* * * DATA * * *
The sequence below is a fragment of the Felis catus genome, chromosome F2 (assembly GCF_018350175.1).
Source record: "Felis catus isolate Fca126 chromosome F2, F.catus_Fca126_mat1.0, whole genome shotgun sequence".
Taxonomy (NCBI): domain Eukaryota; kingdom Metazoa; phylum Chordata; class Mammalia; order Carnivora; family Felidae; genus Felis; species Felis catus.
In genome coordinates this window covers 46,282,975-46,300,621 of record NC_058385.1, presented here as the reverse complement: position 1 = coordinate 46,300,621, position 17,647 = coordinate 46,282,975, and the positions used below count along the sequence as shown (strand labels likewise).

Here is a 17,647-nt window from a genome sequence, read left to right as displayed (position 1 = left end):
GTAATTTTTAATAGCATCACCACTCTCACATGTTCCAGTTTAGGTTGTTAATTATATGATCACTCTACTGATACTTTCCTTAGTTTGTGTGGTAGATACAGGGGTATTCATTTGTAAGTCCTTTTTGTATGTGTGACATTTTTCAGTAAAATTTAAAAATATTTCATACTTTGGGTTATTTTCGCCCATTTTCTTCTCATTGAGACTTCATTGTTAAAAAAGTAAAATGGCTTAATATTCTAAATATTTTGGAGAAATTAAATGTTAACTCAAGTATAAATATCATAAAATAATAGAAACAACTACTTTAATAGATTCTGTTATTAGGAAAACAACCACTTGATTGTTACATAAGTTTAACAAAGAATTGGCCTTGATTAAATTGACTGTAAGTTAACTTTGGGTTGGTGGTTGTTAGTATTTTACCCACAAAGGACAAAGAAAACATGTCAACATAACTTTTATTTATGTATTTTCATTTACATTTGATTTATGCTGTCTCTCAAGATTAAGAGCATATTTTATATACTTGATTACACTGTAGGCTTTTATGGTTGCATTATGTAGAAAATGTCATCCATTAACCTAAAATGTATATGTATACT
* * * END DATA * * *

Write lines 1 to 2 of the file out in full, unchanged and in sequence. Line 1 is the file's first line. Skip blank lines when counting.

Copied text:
The sequence below is a fragment of the Felis catus genome, chromosome F2 (assembly GCF_018350175.1).
Source record: "Felis catus isolate Fca126 chromosome F2, F.catus_Fca126_mat1.0, whole genome shotgun sequence".